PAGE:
by Mitch Kokai
Senior Political Analyst, John Locke Foundation
Jim Paulsen, chief investment officer of Wells Capital Management, is a “glass is half-full” kind of guy, known as Sunny Jim by some on Wall Street. But he has generally been a forecaster worth listening to, especially when so many so-called market pundits let their political ideology and saturnine predispositions cloud their judgment.
Take the looming “fiscal cliff” that has so many investors on tenterhooks. In a report last week, he declared it a “molehill.” Sure, there would be some fiscal contraction next year if the nation were to plunge over it, but not nearly enough to cause a recession. In any case, he predicts, agreement will eventually be reached to phase in budget cuts over many years. And offsetting much of the fiscal drag from any spending reductions next year will be a host of factors, including “rapid money growth, record-low mortgage rates, lower gasoline prices, a weaker dollar and a lowered inflation rate,” he adds.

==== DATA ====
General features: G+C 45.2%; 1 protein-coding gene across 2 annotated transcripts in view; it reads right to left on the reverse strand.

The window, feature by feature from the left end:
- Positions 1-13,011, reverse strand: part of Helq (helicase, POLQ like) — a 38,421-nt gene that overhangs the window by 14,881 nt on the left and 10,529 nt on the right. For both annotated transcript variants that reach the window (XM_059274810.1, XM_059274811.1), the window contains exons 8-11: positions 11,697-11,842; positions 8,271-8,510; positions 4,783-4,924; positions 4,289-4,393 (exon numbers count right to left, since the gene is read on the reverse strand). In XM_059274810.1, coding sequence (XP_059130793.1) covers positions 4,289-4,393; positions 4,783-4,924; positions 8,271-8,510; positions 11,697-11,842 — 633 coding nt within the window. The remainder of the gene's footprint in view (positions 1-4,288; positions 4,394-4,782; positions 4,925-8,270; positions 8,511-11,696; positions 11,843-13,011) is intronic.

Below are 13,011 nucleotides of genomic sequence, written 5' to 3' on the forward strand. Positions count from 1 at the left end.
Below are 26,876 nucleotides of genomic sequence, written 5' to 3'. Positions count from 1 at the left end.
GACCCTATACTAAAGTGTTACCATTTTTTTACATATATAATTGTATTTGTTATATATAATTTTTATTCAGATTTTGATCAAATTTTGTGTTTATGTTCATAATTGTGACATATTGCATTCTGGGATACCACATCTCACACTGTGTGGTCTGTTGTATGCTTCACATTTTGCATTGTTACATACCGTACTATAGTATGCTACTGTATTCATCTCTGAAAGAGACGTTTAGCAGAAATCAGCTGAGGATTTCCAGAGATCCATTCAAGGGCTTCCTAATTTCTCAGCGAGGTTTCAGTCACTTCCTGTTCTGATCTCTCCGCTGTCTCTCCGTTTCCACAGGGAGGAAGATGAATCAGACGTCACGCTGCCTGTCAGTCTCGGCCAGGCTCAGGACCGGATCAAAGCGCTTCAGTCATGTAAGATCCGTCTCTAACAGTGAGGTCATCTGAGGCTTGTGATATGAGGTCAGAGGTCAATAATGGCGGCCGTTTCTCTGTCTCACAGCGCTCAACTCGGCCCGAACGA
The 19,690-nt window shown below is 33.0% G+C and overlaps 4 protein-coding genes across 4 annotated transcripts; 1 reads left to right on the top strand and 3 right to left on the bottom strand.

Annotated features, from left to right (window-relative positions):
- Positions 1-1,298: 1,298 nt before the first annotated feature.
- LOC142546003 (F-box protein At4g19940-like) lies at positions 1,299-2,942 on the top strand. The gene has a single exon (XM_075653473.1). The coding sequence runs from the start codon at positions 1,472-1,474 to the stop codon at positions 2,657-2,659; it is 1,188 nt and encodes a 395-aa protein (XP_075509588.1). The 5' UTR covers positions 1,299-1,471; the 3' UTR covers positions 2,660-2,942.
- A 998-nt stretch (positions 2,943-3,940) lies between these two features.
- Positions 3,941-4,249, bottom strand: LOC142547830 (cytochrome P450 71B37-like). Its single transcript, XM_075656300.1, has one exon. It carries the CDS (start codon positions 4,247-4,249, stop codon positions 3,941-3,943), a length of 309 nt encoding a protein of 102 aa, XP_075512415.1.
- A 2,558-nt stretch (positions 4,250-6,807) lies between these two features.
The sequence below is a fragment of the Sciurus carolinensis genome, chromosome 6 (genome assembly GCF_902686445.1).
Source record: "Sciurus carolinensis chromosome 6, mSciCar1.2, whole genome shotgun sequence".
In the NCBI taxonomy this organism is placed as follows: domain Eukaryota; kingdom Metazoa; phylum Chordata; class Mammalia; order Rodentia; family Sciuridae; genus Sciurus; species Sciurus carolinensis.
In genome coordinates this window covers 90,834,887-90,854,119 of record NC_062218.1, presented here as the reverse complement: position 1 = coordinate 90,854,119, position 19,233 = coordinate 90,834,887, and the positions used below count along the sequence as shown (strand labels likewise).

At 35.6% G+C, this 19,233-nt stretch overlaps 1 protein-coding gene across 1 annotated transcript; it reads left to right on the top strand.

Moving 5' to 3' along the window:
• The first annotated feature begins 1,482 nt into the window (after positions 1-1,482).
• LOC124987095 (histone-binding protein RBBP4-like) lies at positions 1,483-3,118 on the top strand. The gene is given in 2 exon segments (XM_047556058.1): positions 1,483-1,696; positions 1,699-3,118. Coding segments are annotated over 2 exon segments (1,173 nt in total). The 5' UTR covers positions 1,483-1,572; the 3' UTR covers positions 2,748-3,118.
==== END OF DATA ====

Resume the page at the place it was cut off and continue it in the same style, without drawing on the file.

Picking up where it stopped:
Optimists believe that with a month left to avoid automatic tax increases in the new year, the parties will come together before Christmas. Chamber of Commerce CEO Tom Donohue told about 100 corporate chief executives gathered in Washington Thursday that he expects a deal sometime around the week of Dec. 16.
I would rather bet on Powerball.
The warring politicians have been arguing intensely about how to reduce the unsustainable federal deficit since Nov. 7, the day after the presidential election. Since then, Israelis and the Palestinians have engaged in a shooting war and reached a cease-fire; rebels in the Congo have taken, and then agreed to withdraw from, the key commercial city of Goma; and President Obama has broken bread — make that turkey chili — with former adversary Mitt Romney.